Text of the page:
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Optimal Energy Management of a Double-Tracking Grid-Connected Photovoltaic with Battery System for a Microbrewery

Kanzumba Kusakana
Dept. of Electrical, Electronic and Computer Engi., Central University of Technology, Bloemfontein, South Africa

Abstract—Currently, the production of craft beer in microbreweries has become very popular. This craft beer production process is energy intensive due heating and cooling equipment involved. Most of these breweries are classified as commercial loads which are subjected to the applicable commercial time-of-use tariff from the utility company. Renewable energy sources can also be used to assist the breweries in reducing their reliance on the energy from the grid. However, these systems show a common disadvantage of not always meeting the energy demand during the periods where the resources are not available. In this paper, an optimal energy management model of a 5 kWp grid-connected photovoltaic, using a double tracking system with battery storage, is proposed to reduce the microbrewery’s reliance on the grid. For this purpose, a mathematical model describing the system’s variables, objective function, and constraints are developed. Thereafter, the performance of the developed model is simulated and analyzed using the dynamic load demand of a microbrewery brewery as a case study in the South African context. For the selected brewery, the simulation results have shown that for the solar resources as well as applicable grid tariff; up to 53.5% daily operation cost reduction can be achieved when using the proposed system as comped to the usage of the grid alone.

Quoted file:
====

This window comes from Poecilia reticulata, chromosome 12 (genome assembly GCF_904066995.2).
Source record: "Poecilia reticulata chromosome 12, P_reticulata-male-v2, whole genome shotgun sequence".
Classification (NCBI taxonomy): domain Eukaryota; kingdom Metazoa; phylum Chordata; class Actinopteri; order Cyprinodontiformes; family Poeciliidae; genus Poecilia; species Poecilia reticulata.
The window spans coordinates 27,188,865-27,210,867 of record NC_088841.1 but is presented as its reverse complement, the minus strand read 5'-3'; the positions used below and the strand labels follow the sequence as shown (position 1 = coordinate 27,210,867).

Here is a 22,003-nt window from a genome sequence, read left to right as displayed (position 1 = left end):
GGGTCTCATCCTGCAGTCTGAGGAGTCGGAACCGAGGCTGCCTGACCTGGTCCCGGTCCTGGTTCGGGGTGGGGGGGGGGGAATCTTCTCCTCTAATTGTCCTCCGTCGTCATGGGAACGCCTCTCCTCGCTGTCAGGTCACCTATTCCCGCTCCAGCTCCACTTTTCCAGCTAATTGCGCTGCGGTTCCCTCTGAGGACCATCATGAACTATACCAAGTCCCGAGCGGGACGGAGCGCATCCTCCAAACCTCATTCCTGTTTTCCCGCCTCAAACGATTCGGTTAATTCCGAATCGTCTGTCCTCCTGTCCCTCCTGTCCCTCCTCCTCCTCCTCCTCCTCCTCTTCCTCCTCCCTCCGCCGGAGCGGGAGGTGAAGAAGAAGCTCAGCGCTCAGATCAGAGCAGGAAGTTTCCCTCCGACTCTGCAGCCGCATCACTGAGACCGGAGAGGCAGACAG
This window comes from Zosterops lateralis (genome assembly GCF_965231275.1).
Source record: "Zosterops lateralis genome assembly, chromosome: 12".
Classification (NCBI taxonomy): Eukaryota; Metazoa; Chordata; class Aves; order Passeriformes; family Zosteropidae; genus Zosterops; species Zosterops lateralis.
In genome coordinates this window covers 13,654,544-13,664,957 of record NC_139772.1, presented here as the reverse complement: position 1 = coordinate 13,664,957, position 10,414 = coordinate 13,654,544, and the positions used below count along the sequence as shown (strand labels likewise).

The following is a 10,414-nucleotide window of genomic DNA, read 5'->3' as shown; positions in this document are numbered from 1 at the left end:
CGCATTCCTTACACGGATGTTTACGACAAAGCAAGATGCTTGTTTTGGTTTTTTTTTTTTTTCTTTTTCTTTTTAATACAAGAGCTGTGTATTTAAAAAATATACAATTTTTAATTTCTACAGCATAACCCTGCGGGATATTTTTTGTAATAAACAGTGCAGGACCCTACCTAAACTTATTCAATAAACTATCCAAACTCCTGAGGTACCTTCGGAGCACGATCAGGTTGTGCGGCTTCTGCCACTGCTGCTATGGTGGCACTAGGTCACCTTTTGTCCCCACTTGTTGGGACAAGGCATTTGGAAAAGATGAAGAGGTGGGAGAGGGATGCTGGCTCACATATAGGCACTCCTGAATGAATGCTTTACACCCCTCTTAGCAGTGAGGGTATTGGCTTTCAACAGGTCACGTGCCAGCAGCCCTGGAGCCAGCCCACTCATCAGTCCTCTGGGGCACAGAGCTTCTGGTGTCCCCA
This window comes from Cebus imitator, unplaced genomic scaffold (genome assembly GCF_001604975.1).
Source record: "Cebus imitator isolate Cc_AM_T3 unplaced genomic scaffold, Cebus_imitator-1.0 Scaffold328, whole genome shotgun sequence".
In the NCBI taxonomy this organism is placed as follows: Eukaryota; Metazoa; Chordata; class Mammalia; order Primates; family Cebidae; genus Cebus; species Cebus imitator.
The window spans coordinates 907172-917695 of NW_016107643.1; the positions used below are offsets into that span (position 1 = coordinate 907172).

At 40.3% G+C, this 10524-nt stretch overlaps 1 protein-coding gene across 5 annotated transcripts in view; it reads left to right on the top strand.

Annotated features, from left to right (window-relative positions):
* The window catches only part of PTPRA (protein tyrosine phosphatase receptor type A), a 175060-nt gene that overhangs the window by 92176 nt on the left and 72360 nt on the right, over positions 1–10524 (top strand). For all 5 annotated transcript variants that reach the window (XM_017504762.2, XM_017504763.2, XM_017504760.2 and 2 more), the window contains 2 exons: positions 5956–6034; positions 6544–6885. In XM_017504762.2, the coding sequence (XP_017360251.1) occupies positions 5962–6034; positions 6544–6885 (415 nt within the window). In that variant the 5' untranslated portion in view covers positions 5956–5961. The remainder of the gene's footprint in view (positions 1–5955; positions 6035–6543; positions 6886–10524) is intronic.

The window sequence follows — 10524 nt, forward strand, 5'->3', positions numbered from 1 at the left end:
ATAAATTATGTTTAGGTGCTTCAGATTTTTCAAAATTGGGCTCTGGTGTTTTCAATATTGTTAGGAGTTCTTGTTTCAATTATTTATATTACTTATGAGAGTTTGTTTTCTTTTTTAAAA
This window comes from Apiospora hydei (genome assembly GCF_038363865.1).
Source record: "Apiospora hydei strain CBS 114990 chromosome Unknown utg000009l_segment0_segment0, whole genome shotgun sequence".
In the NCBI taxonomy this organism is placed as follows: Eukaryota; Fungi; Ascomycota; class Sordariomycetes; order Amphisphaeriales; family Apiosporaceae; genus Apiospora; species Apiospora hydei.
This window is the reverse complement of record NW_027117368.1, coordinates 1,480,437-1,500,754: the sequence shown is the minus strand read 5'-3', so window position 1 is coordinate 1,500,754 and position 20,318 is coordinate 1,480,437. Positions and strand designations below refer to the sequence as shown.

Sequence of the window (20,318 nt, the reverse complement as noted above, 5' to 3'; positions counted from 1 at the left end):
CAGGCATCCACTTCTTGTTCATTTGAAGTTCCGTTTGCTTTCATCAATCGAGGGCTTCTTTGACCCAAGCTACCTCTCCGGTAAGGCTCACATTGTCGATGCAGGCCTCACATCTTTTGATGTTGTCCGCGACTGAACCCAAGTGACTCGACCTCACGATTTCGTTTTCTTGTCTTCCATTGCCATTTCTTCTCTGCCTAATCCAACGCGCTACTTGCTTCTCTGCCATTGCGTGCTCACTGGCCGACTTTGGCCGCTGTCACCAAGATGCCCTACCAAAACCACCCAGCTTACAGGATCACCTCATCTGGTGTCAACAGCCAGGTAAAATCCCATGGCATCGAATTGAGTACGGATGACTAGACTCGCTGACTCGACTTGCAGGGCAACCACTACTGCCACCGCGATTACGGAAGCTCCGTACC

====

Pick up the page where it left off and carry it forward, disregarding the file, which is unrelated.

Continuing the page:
Index Terms—Battery, cost minimization, grid-connected, microbrewery, optimal power dispatch, photovoltaic

Cite: Kanzumba Kusakana, "Optimal Energy Management of a Double-Tracking Grid-Connected Photovoltaic with Battery System for a Microbrewery," International Journal of Electrical and Electronic Engineering & Telecommunications, Vol. 10, No. 2, pp. 133-138, March 2021. Doi: 10.18178/ijeetc.10.2.133-138

Copyright © 2021 by the authors. This is an open access article distributed under the Creative Commons Attribution License (CC BY-NC-ND 4.0), which permits use, distribution and reproduction in any medium, provided that the article is properly cited, the use is non-commercial and no modifications or adaptations are made.